Moving, ethereal and not a little odd – it’s the jazz standards songbook as you’ve never heard it before....
Since his early days in Soft Machine, Robert Wyatt has always occupied a distinct but ambiguous territory, a place where jazz and popular song bleed into each other and are informed by a wider culture of poetry, politics and painting. Who else would sing “I’m A Believer” alongside Billie Holiday’s “Strange Fruit”?
The Ghosts Within typifies the uniqueness of Wyatt’s oeuvre, though on this occasion it’s not just his. Violinist, composer and tango player Ros Stephen plus saxophone tyro and political writer Gilad Atzmon make this an equilateral triangle of talents. Atzmon has previously played on Wyatt’s albums and collaborated with Stephen on Gilad With Strings, a project honouring Charlie Parker’s dalliance with classical orchestration.
The spirit of bebop maestro ‘Bird’ Parker is just one that stalks this luscious, plaintive song cycle, which blends original Wyatt compositions with jazz standards like “Round Midnight” and “Lush Life”. Its atmospheric arrangements and bravura playing are as much part of its appeal as Wyatt’s evergreen vocals, which are little different at 65 from 40 years ago.
The opener, “Laura”, encapsulates the collective approach. Written by Johnny Mercer for the movie of the same name, “Laura” has been widely covered by crooners like Sinatra and Nat King Cole, and was given instrumental wings when Charlie Parker covered it. Stephen’s strings are more daring than the sweet arrangements laid on in the 1950s, however, with Wyatt likewise opting to sing slightly off-key, Chet Baker-style. Gilad’s playing has the fluidity and lyricism of Parker, though elsewhere on the album, his clarinet playing crosses Bird’s style with the music Atzmon grew up with in Israel.
In its way The Ghosts Within is quite a shape-shifter. “Lullaby For Irena” and the title track – both Wyatt tunes with lyrics by his long-time partner Alfreda Benge – continue the reflective mood, but “The Ghosts Within” soon heads off on a tango-laden tangent and is sung by Tali Atzmon, Gilad’s actress wife.
More surprising still is the way in which “Where Are They Now” goes from a playful, 1920s tune into electro beats with a middle-Eastern rap; it’s entertaining enough but its upbeat mood strikes a jarring note on what is essentially a contemplative album.
“Maryan” – which despite the title is a song about salmon returning upriver to spawn – originally appeared on Wyatt’s 1998 album Schleep. The version here is slightly less dreamy, more propulsive, with Atzmon’s soprano sax dancing against a growling undercurrent of synths.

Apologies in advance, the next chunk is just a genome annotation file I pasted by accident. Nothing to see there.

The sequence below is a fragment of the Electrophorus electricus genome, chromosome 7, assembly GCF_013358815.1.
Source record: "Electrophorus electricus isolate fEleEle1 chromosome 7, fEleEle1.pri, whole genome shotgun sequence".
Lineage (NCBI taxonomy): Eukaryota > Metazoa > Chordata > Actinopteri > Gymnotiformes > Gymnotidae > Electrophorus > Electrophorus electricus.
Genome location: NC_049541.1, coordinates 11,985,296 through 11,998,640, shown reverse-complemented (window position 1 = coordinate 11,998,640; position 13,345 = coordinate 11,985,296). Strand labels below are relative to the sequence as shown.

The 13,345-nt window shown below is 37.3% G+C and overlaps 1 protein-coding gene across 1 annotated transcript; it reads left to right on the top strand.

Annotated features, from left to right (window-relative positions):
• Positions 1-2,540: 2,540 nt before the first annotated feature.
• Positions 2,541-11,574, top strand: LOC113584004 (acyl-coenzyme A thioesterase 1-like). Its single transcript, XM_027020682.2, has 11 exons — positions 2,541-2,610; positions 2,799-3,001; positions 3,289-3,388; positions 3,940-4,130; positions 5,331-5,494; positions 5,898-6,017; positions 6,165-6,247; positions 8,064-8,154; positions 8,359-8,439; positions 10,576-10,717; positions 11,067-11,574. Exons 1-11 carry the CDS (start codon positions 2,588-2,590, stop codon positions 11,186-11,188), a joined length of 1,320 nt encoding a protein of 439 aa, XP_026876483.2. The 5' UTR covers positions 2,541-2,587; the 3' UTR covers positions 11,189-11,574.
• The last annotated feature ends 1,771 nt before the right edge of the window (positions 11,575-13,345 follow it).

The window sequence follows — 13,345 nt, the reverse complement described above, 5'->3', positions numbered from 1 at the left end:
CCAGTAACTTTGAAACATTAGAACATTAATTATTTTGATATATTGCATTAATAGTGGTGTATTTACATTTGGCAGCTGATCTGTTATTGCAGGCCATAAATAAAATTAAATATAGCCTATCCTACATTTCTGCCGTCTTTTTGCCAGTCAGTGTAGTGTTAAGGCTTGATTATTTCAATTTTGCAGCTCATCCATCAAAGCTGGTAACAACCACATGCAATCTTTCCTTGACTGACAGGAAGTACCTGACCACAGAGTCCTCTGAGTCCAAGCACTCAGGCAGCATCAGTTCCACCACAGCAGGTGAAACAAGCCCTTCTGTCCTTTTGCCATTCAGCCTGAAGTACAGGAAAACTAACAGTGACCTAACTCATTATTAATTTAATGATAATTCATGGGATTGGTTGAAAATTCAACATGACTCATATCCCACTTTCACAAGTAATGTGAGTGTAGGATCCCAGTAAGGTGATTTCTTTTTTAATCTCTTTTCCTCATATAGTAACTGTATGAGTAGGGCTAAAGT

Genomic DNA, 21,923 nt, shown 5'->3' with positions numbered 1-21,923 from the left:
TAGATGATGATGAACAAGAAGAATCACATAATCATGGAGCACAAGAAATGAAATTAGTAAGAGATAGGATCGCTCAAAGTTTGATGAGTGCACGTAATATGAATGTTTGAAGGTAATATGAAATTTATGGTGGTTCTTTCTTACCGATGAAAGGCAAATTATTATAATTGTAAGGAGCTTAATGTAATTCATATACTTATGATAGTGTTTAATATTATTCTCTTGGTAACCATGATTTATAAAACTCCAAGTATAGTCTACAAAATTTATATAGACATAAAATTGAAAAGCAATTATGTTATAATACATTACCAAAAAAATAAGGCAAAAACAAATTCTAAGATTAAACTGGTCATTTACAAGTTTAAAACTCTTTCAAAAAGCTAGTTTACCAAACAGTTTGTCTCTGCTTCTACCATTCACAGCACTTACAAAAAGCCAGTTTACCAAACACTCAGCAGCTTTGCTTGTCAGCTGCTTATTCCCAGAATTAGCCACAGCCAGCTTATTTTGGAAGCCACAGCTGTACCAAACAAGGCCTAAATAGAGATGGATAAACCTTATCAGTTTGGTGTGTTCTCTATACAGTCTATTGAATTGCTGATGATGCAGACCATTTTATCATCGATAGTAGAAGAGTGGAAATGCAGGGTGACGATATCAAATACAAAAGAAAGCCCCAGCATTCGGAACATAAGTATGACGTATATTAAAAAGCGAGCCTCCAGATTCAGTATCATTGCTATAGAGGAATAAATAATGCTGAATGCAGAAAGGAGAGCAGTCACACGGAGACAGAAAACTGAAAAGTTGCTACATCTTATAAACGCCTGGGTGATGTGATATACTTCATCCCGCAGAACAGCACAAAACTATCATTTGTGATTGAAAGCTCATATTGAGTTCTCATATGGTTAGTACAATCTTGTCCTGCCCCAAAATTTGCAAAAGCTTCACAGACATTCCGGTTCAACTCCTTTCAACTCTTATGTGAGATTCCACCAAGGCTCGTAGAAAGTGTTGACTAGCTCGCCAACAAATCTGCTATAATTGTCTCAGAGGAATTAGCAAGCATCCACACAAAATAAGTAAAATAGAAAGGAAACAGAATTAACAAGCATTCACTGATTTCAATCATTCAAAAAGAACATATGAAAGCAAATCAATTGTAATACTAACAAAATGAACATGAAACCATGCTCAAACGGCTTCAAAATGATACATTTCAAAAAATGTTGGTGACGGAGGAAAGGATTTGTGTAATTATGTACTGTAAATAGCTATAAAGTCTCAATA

Thereafter it’s jazz evergreens that dominate. “Round Midnight” drifts past on tremulous strings, its melody whistled by Wyatt, picked out on concertina and blown unshowily by Atzmon. “Lush Life”, a song written by Duke Ellington’s sidekick Billy Strayhorn, is another much-covered favourite, as is “What’s New”, most famously rendered by Sinatra. Both are played straight, setting discordant strings against Atzmon’s melodic saxes and Wyatt’s searching, pathos-laden voice. Irresistible. Duke Ellington’s “In A Sentimental Mood” is principally a showcase for Atzmon’s clarinet, with Wyatt confining himself to a non-verbal singalong.
Wyatt last covered Chic’s “At Last I Am Free” back in 1980. This new version, suggested by Stephen, is primarily a mood piece, Wyatt singing just the lines “At last I am free/I can hardly see in front of me” over a trembling wash of strings and wistful concertina. That leaves what must be the album’s surprise cut, “What A Wonderful World”. Forever defined by Louis Armstrong’s original, sentimental take, this was surely a cover version too far, an accident waiting to happen. Yet Stephen, Wyatt and Atzmon turn the song into something fresh and optimistic. Remarkable.
Robert Wyatt singing “Wonderful World” is a turn-up…
Gilad ends his set with it, ’cos he’s funny like that. I would only attempt it and the other covers with musicians who know what they are doing. Gilad has been a Mozart player, he can be-bop on clarinet, he’s amazing. Ros did such a good job it made it hard for me to fuck up. She didn’t stick down a blanket of strings, she wrote proper charts and it was interesting negotiating her changes. I sometimes think these young classical players are the most open-minded musicians – they are so unpretentious, with none of that snootiness you used to get.
Why didn’t you sing “Sentimental Mood” and “Round Midnight”?
The words aren’t as good as the melody – the lyrics have just been stuck on to make them into songs. One I whistled, one I hummed. Me anglicising the songs is just a bit of nip and tuck, not an ideological statement; “Lush Life” is technically hard, a mountain to climb for the unsuspecting singer.
You are still politically involved…
There’s a W H Auden line – “We are all conscripts of our time”. The types of racism, sexism and gay-bashing we have known are diminished, but there is still a global racism in operation. In October we are planning an event to raise awareness about Gaza.
What else are you up to?
Watching Swedish detectives on TV! I have hundreds of snaps of chords and words waiting to be assembled. I’m 65 now. If I had a proper job I’d be retired.
INTERVIEW: NEIL SPENCER